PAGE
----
Epibiotic assemblages on the pen shell Pinna rudis (Bivalvia, Pinnidae) at Matiota Beach, São Vicente Island, Cabo Verde
The rough pen shell Pinna rudis Linnaeus, 1758 (family Pinnidae), a mollusc with an Atlantic–Mediterranean distribution, is able to live in coarse sandy substrates. Considering its shell structure and ecological characteristics, P. rudis can enhance biodiversity by providing a substrate for settlement on its shell. For this reason, we compared the diversity of benthic taxa around P. rudis shells with the species diversity on P. rudis shells, at Matiota Beach, São Vicente Island, Cabo Verde. We sampled an area of 900 m2 and recorded data in situ to estimate the population size of P. rudis and the epibiotic and benthic community diversity. The average density of P. rudis estimated in the sampled area was 6.6 ind. 100 m–2 and the highest density was found at between 2 and 3 m depth, mostly in biogenic and sandy substrates. The epibiotic species diversity on P. rudis shells was significantly higher than the species diversity in the microhabitat around the shells. The P. rudis shell seems to play an important role in increasing the biodiversity of the ecosystem, with some species found only as epibionts on P. rudis.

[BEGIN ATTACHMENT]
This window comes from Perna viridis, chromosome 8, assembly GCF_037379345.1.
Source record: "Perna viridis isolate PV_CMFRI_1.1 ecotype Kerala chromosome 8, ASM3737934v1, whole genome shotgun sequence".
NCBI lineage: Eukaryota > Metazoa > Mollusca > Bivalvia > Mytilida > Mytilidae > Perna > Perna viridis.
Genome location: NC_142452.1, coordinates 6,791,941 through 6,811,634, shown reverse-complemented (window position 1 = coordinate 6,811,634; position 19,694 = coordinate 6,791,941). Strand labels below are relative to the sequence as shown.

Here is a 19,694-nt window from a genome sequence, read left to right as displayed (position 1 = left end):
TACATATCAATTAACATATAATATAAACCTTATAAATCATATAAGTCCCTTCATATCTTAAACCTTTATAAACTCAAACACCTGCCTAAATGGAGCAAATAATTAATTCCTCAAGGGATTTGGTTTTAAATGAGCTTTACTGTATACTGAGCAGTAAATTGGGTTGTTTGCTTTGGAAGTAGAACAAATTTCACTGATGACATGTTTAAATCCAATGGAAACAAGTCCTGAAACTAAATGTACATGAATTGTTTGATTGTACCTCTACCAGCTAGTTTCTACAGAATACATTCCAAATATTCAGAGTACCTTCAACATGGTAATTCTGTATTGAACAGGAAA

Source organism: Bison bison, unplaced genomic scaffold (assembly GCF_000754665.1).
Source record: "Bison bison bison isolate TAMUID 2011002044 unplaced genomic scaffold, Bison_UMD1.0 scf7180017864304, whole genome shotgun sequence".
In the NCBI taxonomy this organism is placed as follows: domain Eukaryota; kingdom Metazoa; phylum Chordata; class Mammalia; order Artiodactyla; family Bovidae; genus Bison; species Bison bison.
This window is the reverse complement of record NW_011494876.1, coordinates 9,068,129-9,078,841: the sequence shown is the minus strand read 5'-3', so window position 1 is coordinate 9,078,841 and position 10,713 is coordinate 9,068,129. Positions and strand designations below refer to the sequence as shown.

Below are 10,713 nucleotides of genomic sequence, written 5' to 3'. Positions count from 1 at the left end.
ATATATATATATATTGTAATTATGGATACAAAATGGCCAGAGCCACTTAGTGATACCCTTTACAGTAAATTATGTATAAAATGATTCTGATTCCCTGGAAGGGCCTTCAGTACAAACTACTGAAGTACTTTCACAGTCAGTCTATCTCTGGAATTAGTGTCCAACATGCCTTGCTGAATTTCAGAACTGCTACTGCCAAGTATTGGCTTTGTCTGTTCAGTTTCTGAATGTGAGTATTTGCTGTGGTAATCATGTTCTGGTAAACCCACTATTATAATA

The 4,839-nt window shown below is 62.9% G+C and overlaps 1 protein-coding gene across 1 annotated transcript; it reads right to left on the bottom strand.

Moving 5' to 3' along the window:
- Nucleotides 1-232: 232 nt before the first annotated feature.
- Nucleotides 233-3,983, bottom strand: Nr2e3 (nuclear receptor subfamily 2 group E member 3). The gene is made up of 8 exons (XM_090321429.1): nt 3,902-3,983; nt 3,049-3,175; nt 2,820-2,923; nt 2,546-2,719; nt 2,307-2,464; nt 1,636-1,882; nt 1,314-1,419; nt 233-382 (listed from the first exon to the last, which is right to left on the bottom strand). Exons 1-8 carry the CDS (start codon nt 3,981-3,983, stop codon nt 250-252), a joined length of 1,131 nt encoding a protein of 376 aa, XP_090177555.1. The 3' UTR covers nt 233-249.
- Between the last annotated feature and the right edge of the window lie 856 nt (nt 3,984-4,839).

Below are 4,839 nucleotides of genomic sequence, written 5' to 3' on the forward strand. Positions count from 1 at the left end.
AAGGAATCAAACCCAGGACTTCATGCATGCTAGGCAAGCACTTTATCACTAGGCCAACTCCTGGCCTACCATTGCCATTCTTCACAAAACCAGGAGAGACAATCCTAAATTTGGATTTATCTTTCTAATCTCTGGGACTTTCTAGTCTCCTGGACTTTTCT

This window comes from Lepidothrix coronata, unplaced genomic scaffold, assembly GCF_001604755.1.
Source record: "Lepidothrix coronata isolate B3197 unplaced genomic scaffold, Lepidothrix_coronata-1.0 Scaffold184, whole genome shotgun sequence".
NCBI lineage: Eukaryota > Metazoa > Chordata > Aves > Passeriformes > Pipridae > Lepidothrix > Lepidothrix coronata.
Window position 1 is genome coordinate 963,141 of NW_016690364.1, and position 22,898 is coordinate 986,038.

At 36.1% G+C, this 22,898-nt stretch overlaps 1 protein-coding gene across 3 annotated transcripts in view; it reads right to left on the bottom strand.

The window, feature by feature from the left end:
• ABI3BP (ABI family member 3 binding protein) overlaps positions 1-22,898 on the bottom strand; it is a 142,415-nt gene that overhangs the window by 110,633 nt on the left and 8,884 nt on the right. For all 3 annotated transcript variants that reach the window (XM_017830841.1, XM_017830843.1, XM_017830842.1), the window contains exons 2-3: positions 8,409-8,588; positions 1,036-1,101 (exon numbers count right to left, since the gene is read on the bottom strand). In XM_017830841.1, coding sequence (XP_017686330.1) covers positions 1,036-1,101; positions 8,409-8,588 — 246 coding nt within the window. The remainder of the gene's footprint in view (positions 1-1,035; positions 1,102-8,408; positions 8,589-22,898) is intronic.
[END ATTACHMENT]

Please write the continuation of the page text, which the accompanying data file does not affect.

Keywords: biofouling communities, epibiosis, living substrate, marine ecology, protected species, spatial distribution, taxonomic diversity